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January/february 2014

The Northern Rhône

In my last QB article, “Que Syrah, Syrah” (Nov/Dec. 2013), I gave a cursory overview of the Syrah grape from origin to notable locations of great producers. Now I want to drill deeper into my favorite region for these wines – the Northern Rhône.
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November/December 2013

Que Syrah, Syrah

Now that the weather has turned colder, there are more occasions for big, bold reds. Many wine historians believe the Syrah grape originated in or near Shiraz, Persia, and is the oldest grape commonly available today. Many wine historians believe the Syrah grape originated in or near Shiraz, Persia, and is the oldest grape commonly available today.
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september/october 2013

Why Cellar Wines? Part II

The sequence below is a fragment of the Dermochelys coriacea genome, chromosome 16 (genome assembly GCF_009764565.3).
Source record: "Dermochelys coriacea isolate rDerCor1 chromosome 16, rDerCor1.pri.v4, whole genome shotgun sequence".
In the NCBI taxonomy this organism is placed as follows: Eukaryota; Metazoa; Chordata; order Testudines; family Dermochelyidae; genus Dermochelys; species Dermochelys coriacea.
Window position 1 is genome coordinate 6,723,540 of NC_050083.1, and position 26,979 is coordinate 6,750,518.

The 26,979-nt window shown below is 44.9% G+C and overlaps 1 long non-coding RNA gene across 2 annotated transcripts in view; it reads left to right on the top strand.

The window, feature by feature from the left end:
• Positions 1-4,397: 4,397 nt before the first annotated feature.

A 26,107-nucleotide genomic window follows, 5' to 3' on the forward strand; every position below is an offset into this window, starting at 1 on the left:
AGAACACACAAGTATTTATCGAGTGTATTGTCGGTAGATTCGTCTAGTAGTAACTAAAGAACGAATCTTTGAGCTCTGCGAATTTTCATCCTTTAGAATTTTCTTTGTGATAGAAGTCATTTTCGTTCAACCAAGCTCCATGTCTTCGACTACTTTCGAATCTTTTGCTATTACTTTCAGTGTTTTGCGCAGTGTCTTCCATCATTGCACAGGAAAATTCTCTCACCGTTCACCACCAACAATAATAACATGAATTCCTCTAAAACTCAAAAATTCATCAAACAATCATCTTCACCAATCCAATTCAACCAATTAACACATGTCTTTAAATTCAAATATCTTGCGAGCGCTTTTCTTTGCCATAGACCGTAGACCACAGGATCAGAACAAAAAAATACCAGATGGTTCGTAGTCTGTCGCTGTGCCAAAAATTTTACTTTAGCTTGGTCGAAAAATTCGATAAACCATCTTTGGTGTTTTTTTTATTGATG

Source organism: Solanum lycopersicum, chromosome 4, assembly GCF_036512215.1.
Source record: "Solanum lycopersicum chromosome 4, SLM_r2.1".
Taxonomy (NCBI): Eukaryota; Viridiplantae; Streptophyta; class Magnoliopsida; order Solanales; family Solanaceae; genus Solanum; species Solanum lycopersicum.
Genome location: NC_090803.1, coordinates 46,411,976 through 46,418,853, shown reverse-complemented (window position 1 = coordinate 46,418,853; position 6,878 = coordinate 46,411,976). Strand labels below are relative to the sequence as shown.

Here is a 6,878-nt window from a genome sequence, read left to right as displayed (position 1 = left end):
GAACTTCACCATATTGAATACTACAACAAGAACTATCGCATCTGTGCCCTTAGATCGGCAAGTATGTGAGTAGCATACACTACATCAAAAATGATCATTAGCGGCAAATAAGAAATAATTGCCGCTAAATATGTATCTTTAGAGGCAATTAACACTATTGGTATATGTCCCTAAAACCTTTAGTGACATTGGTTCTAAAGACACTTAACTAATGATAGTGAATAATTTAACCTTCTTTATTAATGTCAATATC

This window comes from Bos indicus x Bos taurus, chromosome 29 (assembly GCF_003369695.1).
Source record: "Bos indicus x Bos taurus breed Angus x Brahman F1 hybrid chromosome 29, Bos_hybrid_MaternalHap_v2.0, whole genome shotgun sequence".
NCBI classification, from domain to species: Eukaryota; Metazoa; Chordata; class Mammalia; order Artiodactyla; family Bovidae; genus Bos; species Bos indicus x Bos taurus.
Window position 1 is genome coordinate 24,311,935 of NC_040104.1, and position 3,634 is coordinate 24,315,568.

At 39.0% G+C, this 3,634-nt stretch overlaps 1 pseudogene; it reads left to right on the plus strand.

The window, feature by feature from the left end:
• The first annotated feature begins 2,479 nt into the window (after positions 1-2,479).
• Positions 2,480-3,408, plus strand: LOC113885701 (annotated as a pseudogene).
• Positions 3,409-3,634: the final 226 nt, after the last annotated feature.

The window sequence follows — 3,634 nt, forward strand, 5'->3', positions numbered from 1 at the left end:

In the March/April 2009 issue of Quintessential Barrington, I wrote an article titled, "Why Cellar Wines?" Although it suffices as a standalone introduction to this topic, I wish to expand upon this matter. The article categorized benefits in several subtopics, i.e., great wines improve with time, have appropriate wine on hand, capture great buying opportunities, asset appreciation, and joy of collecting.
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July/August 2013

Oak – Friend or Foe?

Chardonnay is one of the most widely grown grapes and popular wines, yet I often hear people say that they hate Chardonnay. And they say it with conviction. How to reconcile these facts? I think the answer, at least to some extent, lies in understanding the role that oak plays in the production of wine. Although oak impacts many aspects of wine for almost all grapes, it probably is most easily understood in Chardonnay.
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May/June 2013

Aldo Conterno, Italy loses another wine giant

On May 30, 2012 the world lost another wine giant. Aldo Conterno, owner of Poderi Aldo Conterno, died and left an immense void in the world of Italian wine. He was born in Monforte d'Alba in 1931, and was one of two famous sons of Giacomo Conterno. Aldo moved to San Francisco in 1954 to start a winery in Napa in conjunction with his two uncles. Soon after arriving in the United States, however, he was drafted into the U.S. Army and served in the Korean War for two years.